President Trump’s visit to the UK this week, like his NATO meeting, has characteristically stirred up massive controversy and been met with widespread demonstrations. Rather than diplomatically mute his approach, he revels in controversy, the “Great Disruptor”. People may detest what Trump does and who he is, or be incredulous about what is happening and be like rabbits in the headlights, but that may be uncomfortably beside the point. A major shift in global politics is in the making, a polarisation between liberalism and authoritarian nationalism, a liberal crisis. What is important to do is to step back from the controversy and look at the broader trends, of which Trump is a figurehead as well as a leader, as seen in the UK and elsewhere.
An age of reaction
Both in the US and in Europe, the post-Cold War liberal consensus has been blown apart by reactions to the Great Recession of 2008 and the impact of globalisation and, behind the scenes, climate change. Progressively, voters have been rejecting centrist politics as corrupt, elitist and self-seeking, opting for the extremes, and preferring populist “strong man” and authoritarian leaders, nationalism, protectionism, xenophobia, homophobia, and resistance to migration. This can be seen in the “illiberal” democracies of Hungary and Poland, the new populist anti-immigrant Italian government, Austrian far-right involvement in government, the anti-immigrant AfD in Germany who are now the main opposition to a weakened Angela Merkel, or the shift towards a near-dictatorship in Turkey. In Britain, the vote for Brexit in 2016 has polarised politics into Leave and Remain factions and the 2017 general election has deadlocked Parliament and left PM May struggling to reach agreement on how to exit the EU.
Trump is delivering
In the US, Trump has despite all predictions been delivering to his base on what he has promised, such as tariffs on US trading partners, harsh immigration policies, a change in the Supreme Court towards conservative social values, reducing health care coverage, cutting taxes on the rich, leaving international bodies and agreements in favour of an “America First” approach, and so on. This is despite playing fast and loose with the US constitution, enjoying as he does support in Congress. His approval ratings have risen, particularly with his supporters. Abroad, he attacks NATO, his G7 colleagues, Canada, Germany and even intervenes in British internal affairs in his current visit. Very quickly he managed to support Boris Johnson, a leadership hopeful who had just resigned from the UK government in protest at May’s negotiating plan with the EU, and also said he disapproved of the line May was taking in these negotiations. This is in contrast to the favourable attitude shown to the authoritarian leaders of Russia, North Korea and the Philippines. It seems that he respects strong men and despises what he perceives to be weakness.
One may be shocked by what Trump does, until one sees his behaviour in context. Powerful forces are at work, and it can be misleading to place what is occurring at the feet of one seemingly crazy person. For one, Trump might be a bewildering, unpredictable narcissist, but he is also a showman, clever and calculating. What he does is being supported, both at home in his base and amongst right wing groups abroad.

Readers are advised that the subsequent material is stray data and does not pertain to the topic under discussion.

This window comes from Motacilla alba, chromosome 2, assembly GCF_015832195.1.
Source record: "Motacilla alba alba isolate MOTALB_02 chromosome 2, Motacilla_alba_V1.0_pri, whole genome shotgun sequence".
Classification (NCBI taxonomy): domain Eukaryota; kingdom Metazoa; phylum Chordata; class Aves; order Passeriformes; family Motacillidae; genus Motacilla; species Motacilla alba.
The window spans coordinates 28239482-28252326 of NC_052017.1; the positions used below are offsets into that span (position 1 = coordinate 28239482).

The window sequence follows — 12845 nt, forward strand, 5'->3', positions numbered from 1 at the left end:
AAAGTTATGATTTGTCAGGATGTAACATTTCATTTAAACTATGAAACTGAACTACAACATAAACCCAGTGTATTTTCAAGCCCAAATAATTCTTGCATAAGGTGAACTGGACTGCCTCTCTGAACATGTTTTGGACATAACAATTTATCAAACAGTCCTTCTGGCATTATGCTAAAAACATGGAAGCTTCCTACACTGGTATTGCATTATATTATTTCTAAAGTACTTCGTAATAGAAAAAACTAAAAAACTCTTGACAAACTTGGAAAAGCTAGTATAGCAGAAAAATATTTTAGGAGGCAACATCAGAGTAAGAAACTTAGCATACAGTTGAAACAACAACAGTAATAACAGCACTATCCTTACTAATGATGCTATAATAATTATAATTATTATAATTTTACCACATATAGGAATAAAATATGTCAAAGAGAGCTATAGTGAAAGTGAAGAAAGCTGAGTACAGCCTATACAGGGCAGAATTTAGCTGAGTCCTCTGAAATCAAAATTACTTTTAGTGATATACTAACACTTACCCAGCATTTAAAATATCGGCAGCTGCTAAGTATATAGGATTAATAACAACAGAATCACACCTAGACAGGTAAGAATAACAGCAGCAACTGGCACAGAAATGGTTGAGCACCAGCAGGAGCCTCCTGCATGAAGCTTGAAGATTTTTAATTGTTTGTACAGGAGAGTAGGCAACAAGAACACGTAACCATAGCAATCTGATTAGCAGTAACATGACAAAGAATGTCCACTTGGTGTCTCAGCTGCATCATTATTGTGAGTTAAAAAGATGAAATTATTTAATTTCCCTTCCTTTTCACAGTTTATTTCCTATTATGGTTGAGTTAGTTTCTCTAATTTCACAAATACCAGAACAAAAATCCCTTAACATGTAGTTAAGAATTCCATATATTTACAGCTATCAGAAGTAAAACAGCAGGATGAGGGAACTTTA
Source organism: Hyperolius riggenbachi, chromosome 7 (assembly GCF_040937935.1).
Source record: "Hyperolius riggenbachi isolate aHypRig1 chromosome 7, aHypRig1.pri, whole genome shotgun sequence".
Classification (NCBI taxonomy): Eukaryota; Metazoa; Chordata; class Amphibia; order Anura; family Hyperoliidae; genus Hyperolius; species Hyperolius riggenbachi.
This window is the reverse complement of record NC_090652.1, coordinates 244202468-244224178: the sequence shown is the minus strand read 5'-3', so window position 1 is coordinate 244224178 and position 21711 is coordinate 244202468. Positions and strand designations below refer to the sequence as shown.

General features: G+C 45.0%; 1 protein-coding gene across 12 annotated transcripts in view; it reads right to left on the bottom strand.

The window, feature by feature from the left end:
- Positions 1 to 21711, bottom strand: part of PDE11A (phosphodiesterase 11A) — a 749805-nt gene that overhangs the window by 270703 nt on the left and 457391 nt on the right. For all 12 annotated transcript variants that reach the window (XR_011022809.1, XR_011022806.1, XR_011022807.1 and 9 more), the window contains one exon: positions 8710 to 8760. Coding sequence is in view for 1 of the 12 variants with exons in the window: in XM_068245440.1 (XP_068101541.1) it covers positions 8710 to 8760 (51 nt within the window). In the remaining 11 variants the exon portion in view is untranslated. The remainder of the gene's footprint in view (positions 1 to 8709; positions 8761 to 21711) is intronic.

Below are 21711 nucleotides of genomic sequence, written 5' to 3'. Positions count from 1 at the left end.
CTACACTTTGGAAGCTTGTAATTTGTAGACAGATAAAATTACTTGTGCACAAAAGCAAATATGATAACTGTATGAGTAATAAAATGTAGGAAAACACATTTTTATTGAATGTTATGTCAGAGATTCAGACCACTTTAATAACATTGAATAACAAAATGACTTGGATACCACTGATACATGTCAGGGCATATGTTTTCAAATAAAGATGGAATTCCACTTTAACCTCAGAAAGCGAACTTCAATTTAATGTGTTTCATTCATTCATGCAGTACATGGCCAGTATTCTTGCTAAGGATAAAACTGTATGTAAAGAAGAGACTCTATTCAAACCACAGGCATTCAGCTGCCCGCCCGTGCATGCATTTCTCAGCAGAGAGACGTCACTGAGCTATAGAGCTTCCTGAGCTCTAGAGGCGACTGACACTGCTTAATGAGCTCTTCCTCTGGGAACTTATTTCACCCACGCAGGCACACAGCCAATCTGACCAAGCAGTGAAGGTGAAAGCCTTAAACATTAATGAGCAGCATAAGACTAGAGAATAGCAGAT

He has become the de facto world leader of a right-wing reaction to liberal and constitutional internationalism and economic globalisation. Liberalism, broadly defined, has not delivered for significant groups in many countries and thus an aggressive, nationalistic and authoritarian solution looks tempting.
A challenge liberalism needs to respond to
Historically, such right-wing forces have undermined the liberal consensus and helped create instability, against which they then pose as savours of a version of traditional order and hierarchy. The risk for Western democracy is that, as the national and international crisis unfolds, the temptation will grow stronger to attempt authoritarian solutions more widely. As one writer has written, this could be another run at some version of “pre-fascism” brought up to date for today’s context.
These are febrile times and it is thus important to step back from the heat of debate, see the trends and develop a sound, practical, grounded response. At present the response is fragmented, and riven by different alternative political positions. Arguably we need to be seeking to renew what unites us rather than reactively pitching in against some perceived other who we think is a threat, and that unity needs to be consensual rather than imposed. The trend towards globalisation, collaboration and humanitarianism was for a reason, that humanity had more to gain. This new consensus then needs to be very firmly asserted against the forces of disruption and authoritarianism, characterised by win-lose, superior-inferior, friend-foe, right-wrong, power-over, domination thinking.